“After decades of fear and waiting, the people of Staten Island’s shoreline communities are finally receiving the protection they need and deserve. Including this appropriation in the Executive Budget will ensure the very important seawall stays on track for scheduled completion in 2022,” said Assemblywoman Malliotakis. “I want to thank Governor Cuomo for upholding the state’s financial commitment toward this critical capital project. It is a true testament to government officials at all levels working together to deliver results for their residents.”
“The seawall project is vital to the future resiliency of our shoreline communities. I applaud Governor Cuomo for including this funding in the 2017-18 budget proposal. With this commitment, the residents of Staten Island’s waterfront can rest easier knowing that a real and permanent storm surge solution is on the way. I look forward to working with my legislative colleagues to ensure that this funding is included in the final adopted State budget,” said Senator Lanza.
“Having the Governor recognize the importance of this project by putting the necessary funding in the Executive Budget is another successful step in protecting the residents of Staten Island,” said Senator Savino. “The budget process is complex, and as Vice-Chair of the Finance committee I am committed to continuing the fight for this capital project that my colleagues and myself worked to bring to the administration’s attention”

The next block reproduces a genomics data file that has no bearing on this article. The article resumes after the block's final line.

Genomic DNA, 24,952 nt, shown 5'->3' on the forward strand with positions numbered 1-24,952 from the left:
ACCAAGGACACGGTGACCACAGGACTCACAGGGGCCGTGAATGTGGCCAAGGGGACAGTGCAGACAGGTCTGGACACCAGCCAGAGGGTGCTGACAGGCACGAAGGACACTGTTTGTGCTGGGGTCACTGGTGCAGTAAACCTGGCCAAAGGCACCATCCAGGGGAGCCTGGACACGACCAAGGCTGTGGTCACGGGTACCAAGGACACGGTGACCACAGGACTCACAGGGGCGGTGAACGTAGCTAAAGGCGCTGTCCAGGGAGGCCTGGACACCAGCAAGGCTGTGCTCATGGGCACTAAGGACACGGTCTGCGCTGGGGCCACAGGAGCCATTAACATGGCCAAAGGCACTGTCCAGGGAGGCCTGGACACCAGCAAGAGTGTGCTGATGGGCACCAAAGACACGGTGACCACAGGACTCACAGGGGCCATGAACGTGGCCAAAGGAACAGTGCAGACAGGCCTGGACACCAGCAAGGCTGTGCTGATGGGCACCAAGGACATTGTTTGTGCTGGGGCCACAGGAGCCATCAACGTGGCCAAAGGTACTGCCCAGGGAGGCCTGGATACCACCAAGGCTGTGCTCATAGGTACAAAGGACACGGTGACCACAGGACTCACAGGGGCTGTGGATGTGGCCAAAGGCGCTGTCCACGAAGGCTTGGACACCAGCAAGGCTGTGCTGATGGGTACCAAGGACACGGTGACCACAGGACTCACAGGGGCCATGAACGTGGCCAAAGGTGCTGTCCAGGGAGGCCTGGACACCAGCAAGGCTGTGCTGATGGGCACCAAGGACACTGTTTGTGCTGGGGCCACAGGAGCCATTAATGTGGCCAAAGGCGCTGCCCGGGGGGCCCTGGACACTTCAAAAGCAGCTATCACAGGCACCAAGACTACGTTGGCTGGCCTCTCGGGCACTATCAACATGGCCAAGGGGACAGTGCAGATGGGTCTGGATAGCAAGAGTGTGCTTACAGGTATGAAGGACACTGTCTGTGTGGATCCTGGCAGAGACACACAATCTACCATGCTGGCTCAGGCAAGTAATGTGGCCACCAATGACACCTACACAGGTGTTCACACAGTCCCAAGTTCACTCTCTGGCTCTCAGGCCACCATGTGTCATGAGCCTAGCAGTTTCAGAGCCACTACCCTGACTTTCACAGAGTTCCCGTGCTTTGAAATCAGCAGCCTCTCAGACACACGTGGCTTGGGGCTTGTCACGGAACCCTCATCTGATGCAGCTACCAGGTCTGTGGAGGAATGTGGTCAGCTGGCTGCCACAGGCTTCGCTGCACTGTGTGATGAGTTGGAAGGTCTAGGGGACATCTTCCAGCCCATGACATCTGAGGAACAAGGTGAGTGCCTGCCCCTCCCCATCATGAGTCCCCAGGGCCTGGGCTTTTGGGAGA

State Senator Martin Golden (R,C,I,Ref – Brooklyn) and Assemblywoman Nicole Malliotakis (R,C,I,Ref – Brooklyn-Staten Island) are applauding the de Blasio Administration’s decision to install bulletproof windows on all NYPD patrol vehicles. In 2014, the two lawmakers called for police vehicles to be outfitted with bulletproof glass on the windows to better protect the men and women who keep New Yorkers safe – our police officers.